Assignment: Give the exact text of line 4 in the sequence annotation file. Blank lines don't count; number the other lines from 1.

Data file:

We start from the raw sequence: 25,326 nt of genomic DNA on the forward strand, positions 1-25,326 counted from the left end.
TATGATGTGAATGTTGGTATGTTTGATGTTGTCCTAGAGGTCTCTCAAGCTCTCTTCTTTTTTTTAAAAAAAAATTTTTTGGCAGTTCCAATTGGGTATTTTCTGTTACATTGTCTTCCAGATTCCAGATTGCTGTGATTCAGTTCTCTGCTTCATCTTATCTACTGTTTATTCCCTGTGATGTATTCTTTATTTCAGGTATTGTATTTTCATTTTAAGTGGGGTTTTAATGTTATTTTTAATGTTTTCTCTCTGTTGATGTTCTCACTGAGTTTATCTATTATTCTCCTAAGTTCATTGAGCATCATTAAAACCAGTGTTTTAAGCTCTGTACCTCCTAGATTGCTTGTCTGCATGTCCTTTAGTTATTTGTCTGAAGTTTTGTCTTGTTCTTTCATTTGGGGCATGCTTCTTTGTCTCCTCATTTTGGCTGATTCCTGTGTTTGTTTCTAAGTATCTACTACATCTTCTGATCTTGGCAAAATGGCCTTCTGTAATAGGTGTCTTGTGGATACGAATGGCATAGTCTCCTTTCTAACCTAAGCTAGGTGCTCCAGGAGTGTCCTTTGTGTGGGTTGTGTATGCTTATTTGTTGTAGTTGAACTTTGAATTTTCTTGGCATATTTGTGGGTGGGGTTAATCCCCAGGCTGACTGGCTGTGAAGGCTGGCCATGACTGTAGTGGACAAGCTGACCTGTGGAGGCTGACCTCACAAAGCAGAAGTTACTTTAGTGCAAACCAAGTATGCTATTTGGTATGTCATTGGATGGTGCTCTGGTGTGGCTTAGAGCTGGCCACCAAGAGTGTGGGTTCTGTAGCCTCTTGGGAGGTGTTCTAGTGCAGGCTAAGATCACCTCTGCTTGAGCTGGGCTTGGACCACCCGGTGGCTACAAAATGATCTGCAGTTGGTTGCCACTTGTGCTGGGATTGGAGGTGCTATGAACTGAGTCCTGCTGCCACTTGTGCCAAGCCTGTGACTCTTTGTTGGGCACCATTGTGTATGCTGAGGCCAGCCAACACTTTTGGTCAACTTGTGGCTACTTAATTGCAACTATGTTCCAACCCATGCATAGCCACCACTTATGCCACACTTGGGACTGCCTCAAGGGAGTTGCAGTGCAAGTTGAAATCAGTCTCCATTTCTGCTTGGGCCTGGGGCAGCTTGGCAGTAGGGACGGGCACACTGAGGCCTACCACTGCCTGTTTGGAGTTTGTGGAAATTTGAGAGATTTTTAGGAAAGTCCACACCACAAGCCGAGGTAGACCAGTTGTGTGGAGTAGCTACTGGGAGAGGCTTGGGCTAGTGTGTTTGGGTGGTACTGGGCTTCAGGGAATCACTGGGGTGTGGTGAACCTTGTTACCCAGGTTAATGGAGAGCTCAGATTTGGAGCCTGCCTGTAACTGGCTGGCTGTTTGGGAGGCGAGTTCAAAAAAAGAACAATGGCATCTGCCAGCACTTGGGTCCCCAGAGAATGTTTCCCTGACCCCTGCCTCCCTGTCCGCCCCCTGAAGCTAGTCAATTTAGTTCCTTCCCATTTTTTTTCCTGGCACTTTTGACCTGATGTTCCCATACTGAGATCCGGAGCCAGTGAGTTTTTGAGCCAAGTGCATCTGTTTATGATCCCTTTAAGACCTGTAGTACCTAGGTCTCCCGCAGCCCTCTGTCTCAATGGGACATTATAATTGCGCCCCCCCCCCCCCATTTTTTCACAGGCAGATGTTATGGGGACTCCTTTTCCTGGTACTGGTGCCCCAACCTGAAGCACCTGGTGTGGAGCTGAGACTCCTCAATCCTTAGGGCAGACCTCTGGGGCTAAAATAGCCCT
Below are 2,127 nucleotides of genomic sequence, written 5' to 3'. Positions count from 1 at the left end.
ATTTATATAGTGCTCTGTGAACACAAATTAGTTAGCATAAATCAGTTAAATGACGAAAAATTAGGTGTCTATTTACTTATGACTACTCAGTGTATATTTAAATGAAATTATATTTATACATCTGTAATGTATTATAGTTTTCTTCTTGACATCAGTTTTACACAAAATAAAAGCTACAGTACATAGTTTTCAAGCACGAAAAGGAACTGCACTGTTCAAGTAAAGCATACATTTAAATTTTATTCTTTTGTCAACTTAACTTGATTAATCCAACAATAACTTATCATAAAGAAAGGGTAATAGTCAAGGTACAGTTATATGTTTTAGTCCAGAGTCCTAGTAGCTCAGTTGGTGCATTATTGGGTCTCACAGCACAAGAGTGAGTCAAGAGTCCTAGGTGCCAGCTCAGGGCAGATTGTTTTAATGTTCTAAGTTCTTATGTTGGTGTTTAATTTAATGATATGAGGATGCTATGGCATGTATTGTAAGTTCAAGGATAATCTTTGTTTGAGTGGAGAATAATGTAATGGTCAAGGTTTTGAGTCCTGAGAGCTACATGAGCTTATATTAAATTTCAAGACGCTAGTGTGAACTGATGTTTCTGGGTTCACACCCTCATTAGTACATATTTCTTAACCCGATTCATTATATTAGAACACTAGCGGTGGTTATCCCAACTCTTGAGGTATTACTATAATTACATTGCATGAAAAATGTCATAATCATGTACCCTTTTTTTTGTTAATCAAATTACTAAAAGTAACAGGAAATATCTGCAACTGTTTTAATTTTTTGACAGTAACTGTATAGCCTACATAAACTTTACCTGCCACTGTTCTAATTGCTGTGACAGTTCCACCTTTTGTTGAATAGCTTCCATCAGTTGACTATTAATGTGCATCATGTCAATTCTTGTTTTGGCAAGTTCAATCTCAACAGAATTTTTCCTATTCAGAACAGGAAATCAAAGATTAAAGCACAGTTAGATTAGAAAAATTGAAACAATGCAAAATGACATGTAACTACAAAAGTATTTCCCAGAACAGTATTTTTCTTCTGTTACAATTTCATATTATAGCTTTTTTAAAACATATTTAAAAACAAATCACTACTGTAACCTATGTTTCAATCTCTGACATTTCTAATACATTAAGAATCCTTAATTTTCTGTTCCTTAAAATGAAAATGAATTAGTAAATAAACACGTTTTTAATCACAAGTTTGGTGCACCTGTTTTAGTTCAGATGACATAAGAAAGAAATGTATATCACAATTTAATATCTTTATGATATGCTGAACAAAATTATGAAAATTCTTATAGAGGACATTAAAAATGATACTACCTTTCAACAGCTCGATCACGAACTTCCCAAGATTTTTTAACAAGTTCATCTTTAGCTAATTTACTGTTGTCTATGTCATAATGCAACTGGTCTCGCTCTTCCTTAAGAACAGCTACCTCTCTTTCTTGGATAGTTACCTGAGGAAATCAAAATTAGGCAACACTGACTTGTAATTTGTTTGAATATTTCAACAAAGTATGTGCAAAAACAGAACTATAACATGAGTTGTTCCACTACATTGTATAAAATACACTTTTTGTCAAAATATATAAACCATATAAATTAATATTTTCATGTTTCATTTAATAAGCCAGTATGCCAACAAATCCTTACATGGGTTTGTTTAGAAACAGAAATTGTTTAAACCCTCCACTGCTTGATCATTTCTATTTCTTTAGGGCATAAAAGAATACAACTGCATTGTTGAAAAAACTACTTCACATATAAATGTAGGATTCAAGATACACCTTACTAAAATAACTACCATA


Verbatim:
ATTTATATAGTGCTCTGTGAACACAAATTAGTTAGCATAAATCAGTTAAATGACGAAAAATTAGGTGTCTATTTACTTATGACTACTCAGTGTATATTTAAATGAAATTATATTTATACATCTGTAATGTATTATAGTTTTCTTCTTGACATCAGTTTTACACAAAATAAAAGCTACAGTACATAGTTTTCAAGCACGAAAAGGAACTGCACTGTTCAAGTAAAGCATACATTTAAATTTTATTCTTTTGTCAACTTAACTTGATTAATCCAACAATAACTTATCATAAAGAAAGGGTAATAGTCAAGGTACAGTTATATGTTTTAGTCCAGAGTCCTAGTAGCTCAGTTGGTGCATTATTGGGTCTCACAGCACAAGAGTGAGTCAAGAGTCCTAGGTGCCAGCTCAGGGCAGATTGTTTTAATGTTCTAAGTTCTTATGTTGGTGTTTAATTTAATGATATGAGGATGCTATGGCATGTATTGTAAGTTCAAGGATAATCTTTGTTTGAGTGGAGAATAATGTAATGGTCAAGGTTTTGAGTCCTGAGAGCTACATGAGCTTATATTAAATTTCAAGACGCTAGTGTGAACTGATGTTTCTGGGTTCACACCCTCATTAGTACATATTTCTTAACCCGATTCATTATATTAGAACACTAGCGGTGGTTATCCCAACTCTTGAGGTATTACTATAATTACATTGCATGAAAAATGTCATAATCATGTACCCTTTTTTTTGTTAATCAAATTACTAAAAGTAACAGGAAATATCTGCAACTGTTTTAATTTTTTGACAGTAACTGTATAGCCTACATAAACTTTACCTGCCACTGTTCTAATTGCTGTGACAGTTCCACCTTTTGTTGAATAGCTTCCATCAGTTGACTATTAATGTGCATCATGTCAATTCTTGTTTTGGCAAGTTCAATCTCAACAGAATTTTTCCTATTCAGAACAGGAAATCAAAGATTAAAGCACAGTTAGATTAGAAAAATTGAAACAATGCAAAATGACATGTAACTACAAAAGTATTTCCCAGAACAGTATTTTTCTTCTGTTACAATTTCATATTATAGCTTTTTTAAAACATATTTAAAAACAAATCACTACTGTAACCTATGTTTCAATCTCTGACATTTCTAATACATTAAGAATCCTTAATTTTCTGTTCCTTAAAATGAAAATGAATTAGTAAATAAACACGTTTTTAATCACAAGTTTGGTGCACCTGTTTTAGTTCAGATGACATAAGAAAGAAATGTATATCACAATTTAATATCTTTATGATATGCTGAACAAAATTATGAAAATTCTTATAGAGGACATTAAAAATGATACTACCTTTCAACAGCTCGATCACGAACTTCCCAAGATTTTTTAACAAGTTCATCTTTAGCTAATTTACTGTTGTCTATGTCATAATGCAACTGGTCTCGCTCTTCCTTAAGAACAGCTACCTCTCTTTCTTGGATAGTTACCTGAGGAAATCAAAATTAGGCAACACTGACTTGTAATTTGTTTGAATATTTCAACAAAGTATGTGCAAAAACAGAACTATAACATGAGTTGTTCCACTACATTGTATAAAATACACTTTTTGTCAAAATATATAAACCATATAAATTAATATTTTCATGTTTCATTTAATAAGCCAGTATGCCAACAAATCCTTACATGGGTTTGTTTAGAAACAGAAATTGTTTAAACCCTCCACTGCTTGATCATTTCTATTTCTTTAGGGCATAAAAGAATACAACTGCATTGTTGAAAAAACTACTTCACATATAAATGTAGGATTCAAGATACACCTTACTAAAATAACTACCATA